Marina Muhlfriedel is a Los Angeles native who has written professionally in a broad range of mediums. Her career was launched by simultaneously serving as the Entertainment Editor of ‘TEEN Magazine, and as a songwriter and keyboardist first in the early female punk/pop band, Backstage Pass, and soon after, in the 80’s band, Vivabeat. Since veering into the film industry, she has written and doctored both produced and un-produced screenplays, all the while continuing to publish magazine, newspaper, and online articles, and work as a copywriter and book editor. Muhlfriedel’s first love however, has always been prose. She is dedicated to writing short stories and long form that project her unique sense of the magical interconnectedness of life. She has a degree in journalism from U.S.C. and has taught both creative writing and screenwriting in the U.S. and the U.K. and is currently working on her first novel.
On the day the Pope rolled into town, my mother shoved her spiked red heels to the back of a closet and dug her finest amethyst rosary from the bottom of her jewel box.The movie theater swapped the week’s martial arts and romantic fare for special screenings of the “Ten Commandments” and “Ben Hur”.Dusty streets were swept spotless and decorated with flags and ribbons. The seven bars along the main street locked their doors and the drunks who normally loitered outside were put on a bus and carried to the next village.
The day the Pope rolled into town was precisely a month before my 16th birthday.It was the day on which I had long planned to forsake being a mere child and, with a magical possibility, finally become a woman.
Since I was small, Fat Auntie had taught me that everyone is given the gift of two magical possibilities to do with as they please in the course of their lives.“They may be utilized while one is still a child, when one is very old, or anywhere in between,” she often explained.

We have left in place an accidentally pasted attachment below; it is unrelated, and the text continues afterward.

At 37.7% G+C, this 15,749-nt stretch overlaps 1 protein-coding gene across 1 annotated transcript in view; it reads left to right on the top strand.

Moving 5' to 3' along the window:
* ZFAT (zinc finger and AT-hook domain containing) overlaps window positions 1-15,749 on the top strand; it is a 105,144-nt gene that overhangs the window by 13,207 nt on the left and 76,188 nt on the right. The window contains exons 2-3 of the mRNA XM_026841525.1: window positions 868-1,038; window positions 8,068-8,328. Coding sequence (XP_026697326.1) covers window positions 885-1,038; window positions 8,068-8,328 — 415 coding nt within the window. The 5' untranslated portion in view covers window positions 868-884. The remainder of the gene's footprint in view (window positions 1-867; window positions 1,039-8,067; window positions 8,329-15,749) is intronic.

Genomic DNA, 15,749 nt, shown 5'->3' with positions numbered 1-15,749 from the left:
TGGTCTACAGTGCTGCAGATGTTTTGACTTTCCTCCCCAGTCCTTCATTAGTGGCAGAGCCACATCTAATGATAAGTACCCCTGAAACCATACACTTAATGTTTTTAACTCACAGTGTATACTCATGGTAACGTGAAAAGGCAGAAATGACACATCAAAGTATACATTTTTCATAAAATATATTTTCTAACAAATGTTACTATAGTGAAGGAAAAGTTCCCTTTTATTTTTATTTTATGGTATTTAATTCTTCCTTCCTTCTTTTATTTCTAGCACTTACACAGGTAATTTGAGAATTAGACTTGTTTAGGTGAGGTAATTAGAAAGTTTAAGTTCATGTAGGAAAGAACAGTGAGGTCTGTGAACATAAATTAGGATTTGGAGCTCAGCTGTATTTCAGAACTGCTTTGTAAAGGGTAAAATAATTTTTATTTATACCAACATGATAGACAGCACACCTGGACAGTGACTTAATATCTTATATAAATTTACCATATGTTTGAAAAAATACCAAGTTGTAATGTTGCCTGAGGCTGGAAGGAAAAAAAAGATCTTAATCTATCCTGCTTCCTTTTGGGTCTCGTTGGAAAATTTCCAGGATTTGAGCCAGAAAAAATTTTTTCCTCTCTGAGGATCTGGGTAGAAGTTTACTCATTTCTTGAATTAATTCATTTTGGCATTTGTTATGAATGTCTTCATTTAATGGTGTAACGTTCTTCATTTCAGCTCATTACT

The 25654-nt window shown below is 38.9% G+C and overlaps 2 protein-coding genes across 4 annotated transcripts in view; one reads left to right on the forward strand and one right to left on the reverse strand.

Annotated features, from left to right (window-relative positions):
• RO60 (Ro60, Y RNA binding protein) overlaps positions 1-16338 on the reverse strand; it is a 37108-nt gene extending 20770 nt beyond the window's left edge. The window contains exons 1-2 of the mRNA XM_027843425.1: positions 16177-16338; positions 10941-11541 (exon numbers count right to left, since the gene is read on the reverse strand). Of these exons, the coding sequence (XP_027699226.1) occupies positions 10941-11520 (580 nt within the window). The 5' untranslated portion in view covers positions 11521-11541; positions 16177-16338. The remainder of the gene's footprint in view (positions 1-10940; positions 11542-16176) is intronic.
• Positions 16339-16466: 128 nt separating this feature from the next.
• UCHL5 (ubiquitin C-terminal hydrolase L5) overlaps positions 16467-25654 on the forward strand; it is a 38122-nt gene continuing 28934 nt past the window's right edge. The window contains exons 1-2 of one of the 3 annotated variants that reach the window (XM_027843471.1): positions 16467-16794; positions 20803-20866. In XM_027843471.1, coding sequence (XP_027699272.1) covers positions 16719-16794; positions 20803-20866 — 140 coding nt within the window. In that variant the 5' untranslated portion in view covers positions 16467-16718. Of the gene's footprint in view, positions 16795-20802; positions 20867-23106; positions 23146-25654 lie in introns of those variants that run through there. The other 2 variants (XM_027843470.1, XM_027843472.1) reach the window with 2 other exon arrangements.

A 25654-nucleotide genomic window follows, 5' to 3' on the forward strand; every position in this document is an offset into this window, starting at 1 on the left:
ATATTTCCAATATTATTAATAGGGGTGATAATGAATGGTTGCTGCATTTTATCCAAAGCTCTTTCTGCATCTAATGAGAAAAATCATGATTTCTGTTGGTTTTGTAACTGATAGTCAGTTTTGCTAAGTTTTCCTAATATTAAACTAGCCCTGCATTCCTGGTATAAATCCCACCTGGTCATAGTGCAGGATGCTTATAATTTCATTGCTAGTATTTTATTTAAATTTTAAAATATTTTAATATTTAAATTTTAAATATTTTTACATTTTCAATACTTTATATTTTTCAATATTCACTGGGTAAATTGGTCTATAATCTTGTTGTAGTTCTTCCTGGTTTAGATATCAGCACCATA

“Magical possibilities,” she would say with great authority, “are not genie wishes. They are the urging of life in a specific direction, when we truly need it to be so.”She would gaze deeply into my eyes, raise her thick uneven brows and warn that as soon as magic is committed to, it becomes part of you and may not, for any reason, be compromised. Launched in a trajectory, the initiator is solely and entirely accountable for all it might bring into the world. Such was the issue of my virginity.
On the morning of the day that the Pope rolled into town, Fat Auntie knocked on my door.I quickly hid the turquoise candlesticks beneath my bed and pulled on a thin slip as she let herself in.
“The Pope is nearly here,” she said.“Dress now; your mother and father want to leave for the square.” She looked at me, then cocked her head.She sniffed the air for magic, but couldn’t quite find it.Her glance ricocheted from wall to wall, but nothing betrayed me.
As she left, I pulled a flowing yellow gown over my head, slipped into white dancing shoes and stopped at the door before leaving, communing one final time as a girl with my private chamber.I skipped out into a world that was focused that day, only on the Pope.
It looked like Easter.Neighbors poured from every doorway dressed in their finest, carrying rosaries, flowers and babies.Some held pets: dogs, cats, birds and ferrets. My parents, brothers, auntie and I made our way to Main Street and joined the exuberant crowd on the side of the road.People had come from all over the mountain and there were so many, I could hardly see.The heat from their close bodies intensified the blazing sun.I shut my eyes for a second or two and let their chatter and sway hold and carry me. All I could see in the darkness behind my eyelids was the shared flame of The Boy and my candles.
I opened my eyes and slipped away from my family, edging to the back of the noisy crowd.I looked for a step in a stairwell, anywhere for a bit more air and a better view. I could see my mother look around for me and I moved faster to get away. I knew she wouldn’t risk missing the Pope by searching for me.Auntie kept her gaze ahead of her.I thought that perhaps she sensed my escape and decided not to interfere.
I squeezed between the people and buildings, desperate to find a place to stand where I wouldn’t feel like I was being crushed.The next street I came to still had people flowing down it, but I was able make my way in the opposite direction, up the small hill that I figured I could look out from.Slowly, I walked backwards, keeping my eyes on the street, not wanting to miss the Pope’s big ride into the square.
Then I heard it — the small, airy scroll of a wooden flute.I didn’t need to turn around.It was the teasing, defiant melody that The Boy always played.He was there and I was backing my way towards him, drawn in, note-by-note.